Its no longer news that the Internet is now firmly mass market and absolutely crucial to any business. But there is some interesting thinking around on how the world is dividing up between people who get it and people who don't. Pip Colborn of UBS developed a neat way of looking at this - dividing the world into three groups;
Digital Natives = anyone under 25; they have grown up with a PC, a mobile (cell) phone) email, IM, Google etc and they think differently as this stuff is second nature to them.
Digital Immigrants = those over 25 who made the jump and got involved -whether that was with Netscape all those years ago or more recently as broadband made it a pleasure rather than a challenge
Analogs = all those who still don't get it and are basically scared of technology - they think they can ignore all things digital and just carry on as normal.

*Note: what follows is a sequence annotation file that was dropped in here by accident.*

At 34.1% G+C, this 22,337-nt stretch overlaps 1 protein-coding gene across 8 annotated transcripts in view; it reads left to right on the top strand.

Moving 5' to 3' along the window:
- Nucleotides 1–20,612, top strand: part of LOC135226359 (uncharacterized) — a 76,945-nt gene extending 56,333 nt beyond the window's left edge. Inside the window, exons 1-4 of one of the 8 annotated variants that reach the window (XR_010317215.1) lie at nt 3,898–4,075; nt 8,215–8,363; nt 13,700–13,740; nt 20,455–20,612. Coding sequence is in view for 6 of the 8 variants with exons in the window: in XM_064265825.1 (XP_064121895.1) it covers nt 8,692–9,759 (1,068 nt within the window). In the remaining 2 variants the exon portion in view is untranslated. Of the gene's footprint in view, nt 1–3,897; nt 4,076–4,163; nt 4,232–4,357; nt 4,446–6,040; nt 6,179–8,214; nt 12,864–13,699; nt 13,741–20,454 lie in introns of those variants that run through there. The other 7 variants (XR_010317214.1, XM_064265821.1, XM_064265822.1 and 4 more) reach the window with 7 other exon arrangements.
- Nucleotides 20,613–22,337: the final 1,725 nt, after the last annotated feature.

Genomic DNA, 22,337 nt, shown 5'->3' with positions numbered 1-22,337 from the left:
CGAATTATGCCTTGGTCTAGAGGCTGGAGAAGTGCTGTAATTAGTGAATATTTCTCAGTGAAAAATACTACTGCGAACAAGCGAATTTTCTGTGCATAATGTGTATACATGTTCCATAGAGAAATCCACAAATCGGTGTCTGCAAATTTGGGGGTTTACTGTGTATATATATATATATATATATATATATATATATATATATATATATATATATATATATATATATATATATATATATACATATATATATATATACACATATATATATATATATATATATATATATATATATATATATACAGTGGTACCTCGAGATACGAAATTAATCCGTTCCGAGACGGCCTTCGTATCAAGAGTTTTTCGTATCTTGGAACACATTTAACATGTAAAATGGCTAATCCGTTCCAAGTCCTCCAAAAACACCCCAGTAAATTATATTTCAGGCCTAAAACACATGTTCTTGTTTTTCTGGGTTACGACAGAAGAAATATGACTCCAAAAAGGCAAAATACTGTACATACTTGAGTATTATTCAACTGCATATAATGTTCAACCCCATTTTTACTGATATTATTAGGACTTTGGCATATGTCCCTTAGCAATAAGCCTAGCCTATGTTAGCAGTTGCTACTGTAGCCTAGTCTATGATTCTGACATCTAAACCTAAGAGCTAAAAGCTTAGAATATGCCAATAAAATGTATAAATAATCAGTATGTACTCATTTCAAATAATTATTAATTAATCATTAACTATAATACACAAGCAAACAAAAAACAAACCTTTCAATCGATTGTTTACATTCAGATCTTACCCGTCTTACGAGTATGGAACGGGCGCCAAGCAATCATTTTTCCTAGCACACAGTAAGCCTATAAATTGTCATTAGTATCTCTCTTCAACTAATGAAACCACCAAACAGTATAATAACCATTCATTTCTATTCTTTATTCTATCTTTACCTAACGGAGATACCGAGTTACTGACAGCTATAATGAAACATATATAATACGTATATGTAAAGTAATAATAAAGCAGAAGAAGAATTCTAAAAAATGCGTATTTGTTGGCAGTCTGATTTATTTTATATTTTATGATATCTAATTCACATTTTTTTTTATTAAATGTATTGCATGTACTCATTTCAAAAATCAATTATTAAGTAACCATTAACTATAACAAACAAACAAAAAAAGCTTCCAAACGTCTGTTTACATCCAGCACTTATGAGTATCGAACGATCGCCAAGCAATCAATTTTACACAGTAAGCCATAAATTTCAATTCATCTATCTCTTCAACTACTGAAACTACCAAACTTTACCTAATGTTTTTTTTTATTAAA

UBS use this to try and forecast the future health of tech stocks - and by projecting forward 10 years show just how much growth is still to come. In 2014 Digital Natives will have expanded to include everyone under 35 and Digital Immigrants will have swelled through all those people who realise that digital is a necessity for most parts of life. And as for analogs, can you imagine someone in your workplace today telling their boss they don't do computers? That sort of attitude will be viewed with amazement in a few years in just about every industry.
In another take on this Seth Godin looks at the digital divide within web users - and sees a real distinction growing between those who will adopt new tools ( blogs/rss/firefox/flickr etc) and those who just use whatever Microsoft gives them.
We agree with Seths' point that geeks used to be on the fringes - we believe that things now move from being geek to being mainstream really fast - as long as they're really useful and really usable. This is what is driving the huge growth in PVRs, in downloading TV programmes from the web and the improved functionality of mobile phones. And as Seth points out the divide is getting bigger every day.
How does your business deal with this rate of change? Which part of the digital divide are your customers on? You need to know.